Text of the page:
According to Statistics Canada, between 2008 and 2011 – a time of great economic uncertainty – employment had risen the fastest, in percentage terms, for people who had a bachelor’s degree or higher. Looking at StatsCan’s Labour Force Survey, Herb O’Heron, director of research and policy analysis at the Association of Universities and Colleges of Canada, noted that, in May 2012, there were 613,000 more jobs for university graduates than there were in May 2008 at the outset of the recession – a 15-percent increase. By this July, the number of new jobs for university graduates, measured since July 2008, was 700,000. This compares to 320,000 for college grads and a net loss of 640,000 jobs for those without postsecondary education.
Ah, but these university graduates are underemployed, counter Messieurs Coates and Morrison. “Most university graduates get jobs, but more than a third accept positions that require no post-secondary qualifications, such as barista or car rental agent.”
It is no doubt true that some recent graduates are struggling to launch their careers. But, in the long term, university graduates do generally find good, well-paying jobs. According to 2006 Census data, a bachelor’s of history graduate can expect to earn on average more than $61,000 a year during his or her career. For all bachelor’s holders, it’s $68,600. This compares to an average of roughly $40,500 for someone with a trades certificate or diploma, and $50,700 for someone with a registered apprenticeship certificate. Yes, individual results will vary.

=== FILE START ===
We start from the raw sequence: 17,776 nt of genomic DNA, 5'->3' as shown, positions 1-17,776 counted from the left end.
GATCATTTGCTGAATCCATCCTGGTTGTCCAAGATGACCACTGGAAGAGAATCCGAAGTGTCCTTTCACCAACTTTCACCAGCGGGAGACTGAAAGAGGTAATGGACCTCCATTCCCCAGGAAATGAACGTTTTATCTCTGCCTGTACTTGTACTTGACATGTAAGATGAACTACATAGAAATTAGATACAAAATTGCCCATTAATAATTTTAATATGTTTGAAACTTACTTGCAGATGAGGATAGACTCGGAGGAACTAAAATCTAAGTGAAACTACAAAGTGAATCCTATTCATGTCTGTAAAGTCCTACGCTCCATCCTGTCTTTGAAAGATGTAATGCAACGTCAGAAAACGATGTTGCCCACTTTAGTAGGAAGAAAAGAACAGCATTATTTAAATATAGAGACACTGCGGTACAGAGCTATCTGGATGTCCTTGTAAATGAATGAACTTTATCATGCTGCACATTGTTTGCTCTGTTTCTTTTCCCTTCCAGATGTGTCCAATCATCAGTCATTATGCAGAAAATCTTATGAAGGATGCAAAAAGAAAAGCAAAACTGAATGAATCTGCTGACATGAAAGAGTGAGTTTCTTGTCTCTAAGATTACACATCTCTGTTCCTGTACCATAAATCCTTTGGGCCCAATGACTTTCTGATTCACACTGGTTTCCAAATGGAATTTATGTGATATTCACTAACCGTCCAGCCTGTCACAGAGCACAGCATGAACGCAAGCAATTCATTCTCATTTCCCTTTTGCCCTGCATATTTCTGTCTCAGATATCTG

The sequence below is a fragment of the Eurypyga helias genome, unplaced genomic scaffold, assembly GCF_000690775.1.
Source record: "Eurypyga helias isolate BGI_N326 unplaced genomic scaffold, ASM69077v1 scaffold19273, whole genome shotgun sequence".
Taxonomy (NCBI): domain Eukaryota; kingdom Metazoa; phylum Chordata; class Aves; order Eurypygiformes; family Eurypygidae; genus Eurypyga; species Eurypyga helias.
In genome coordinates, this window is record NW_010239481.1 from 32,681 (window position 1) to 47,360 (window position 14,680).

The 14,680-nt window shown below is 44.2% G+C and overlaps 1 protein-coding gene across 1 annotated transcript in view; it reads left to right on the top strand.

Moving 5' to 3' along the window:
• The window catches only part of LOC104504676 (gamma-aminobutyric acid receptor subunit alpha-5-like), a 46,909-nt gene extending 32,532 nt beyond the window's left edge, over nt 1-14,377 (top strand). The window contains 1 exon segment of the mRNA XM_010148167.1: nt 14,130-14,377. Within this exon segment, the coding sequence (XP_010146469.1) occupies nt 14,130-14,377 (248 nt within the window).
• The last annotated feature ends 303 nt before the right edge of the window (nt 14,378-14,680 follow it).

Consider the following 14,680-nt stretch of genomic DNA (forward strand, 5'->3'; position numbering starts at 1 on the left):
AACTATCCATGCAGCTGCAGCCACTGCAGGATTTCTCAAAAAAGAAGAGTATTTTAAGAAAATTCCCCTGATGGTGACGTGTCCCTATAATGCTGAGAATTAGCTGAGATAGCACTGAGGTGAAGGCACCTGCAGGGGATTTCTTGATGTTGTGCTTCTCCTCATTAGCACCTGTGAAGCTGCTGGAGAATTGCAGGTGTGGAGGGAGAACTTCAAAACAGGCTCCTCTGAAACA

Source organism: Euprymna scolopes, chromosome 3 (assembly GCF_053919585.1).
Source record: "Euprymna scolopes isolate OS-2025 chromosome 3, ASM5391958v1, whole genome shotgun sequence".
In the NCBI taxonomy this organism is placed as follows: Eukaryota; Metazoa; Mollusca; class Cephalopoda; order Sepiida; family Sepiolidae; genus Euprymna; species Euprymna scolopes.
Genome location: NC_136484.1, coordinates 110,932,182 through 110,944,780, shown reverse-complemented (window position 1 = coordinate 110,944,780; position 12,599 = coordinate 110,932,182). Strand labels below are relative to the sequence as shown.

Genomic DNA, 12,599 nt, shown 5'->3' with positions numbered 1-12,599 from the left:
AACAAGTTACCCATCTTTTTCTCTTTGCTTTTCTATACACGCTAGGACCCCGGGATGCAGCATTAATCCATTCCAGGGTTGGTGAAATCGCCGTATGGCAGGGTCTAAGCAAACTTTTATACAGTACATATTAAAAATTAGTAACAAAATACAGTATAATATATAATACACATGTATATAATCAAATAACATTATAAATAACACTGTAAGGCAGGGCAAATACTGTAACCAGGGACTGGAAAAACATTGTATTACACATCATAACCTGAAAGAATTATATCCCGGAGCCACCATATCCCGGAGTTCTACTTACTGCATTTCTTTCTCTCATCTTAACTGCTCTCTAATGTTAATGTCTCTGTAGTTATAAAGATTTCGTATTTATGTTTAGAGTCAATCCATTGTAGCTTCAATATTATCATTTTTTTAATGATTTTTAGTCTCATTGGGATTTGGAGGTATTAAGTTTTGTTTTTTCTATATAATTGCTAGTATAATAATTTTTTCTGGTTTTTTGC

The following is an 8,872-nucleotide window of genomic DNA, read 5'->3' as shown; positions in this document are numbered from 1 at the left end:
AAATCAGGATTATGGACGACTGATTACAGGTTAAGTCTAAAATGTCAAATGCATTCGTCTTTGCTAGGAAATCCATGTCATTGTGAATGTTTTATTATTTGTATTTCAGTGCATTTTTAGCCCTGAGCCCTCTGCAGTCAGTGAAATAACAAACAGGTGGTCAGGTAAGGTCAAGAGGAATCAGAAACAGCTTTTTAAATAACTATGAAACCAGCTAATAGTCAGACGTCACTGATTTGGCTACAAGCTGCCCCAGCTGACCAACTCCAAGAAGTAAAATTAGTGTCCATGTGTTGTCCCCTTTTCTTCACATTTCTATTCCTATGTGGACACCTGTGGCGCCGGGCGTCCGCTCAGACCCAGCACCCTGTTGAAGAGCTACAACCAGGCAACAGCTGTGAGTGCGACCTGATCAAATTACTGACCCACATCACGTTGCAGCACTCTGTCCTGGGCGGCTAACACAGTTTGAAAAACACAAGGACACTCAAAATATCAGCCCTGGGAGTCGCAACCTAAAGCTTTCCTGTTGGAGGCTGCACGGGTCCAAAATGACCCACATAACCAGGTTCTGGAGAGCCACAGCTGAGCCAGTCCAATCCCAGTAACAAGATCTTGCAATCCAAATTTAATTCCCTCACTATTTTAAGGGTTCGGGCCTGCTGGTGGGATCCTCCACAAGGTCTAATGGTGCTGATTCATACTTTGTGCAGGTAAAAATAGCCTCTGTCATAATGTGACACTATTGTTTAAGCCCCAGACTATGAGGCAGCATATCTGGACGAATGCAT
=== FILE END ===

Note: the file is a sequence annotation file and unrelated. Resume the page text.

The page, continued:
It’s not clear to me what the authors are proposing that universities do differently. They seem to want more students to go into fields like information technology, applied sciences, engineering and other professions. That’s a good idea, and indeed universities have generally been expanding spaces in these fields for years (although enrolment levels in medicine are tightly controlled). On the other hand, Messieurs Coates and Morrison seem to suggest that there are too many students in more general programs like the humanities and basic sciences that the market simply doesn’t need.
There are certainly occasional shortages of workers with specialized technical skills in Canada, but I don’t think it’s necessarily the role of universities to fill that void. Shouldn’t industry take some responsibility in training the workers they need for specific niche areas? What’s more, it’s very difficult for universities, or anyone else, to be able to predict with any certainty what the specific job needs of the economy will be five or 10 years down the line.
What universities ideally can offer is the skills and abilities that graduates will be able to draw on throughout their lives: to imagine and be creative; to communicate well; to gather, analyze and synthesize information; to manage time and resources; to work in teams; to problem solve, and so on. Universities have also been expanding experiential learning opportunities like co-op, internships and work placements that give students an early exposure to the working world.
I will concede that young adults do seem to face a more difficult employment situation today than the previous generation did in their day. With globalization, shifting markets and financial uncertainty, the nature of work and the economy itself seem to be getting more precarious. In that context, I’d much rather have my bachelor’s degree than not have one.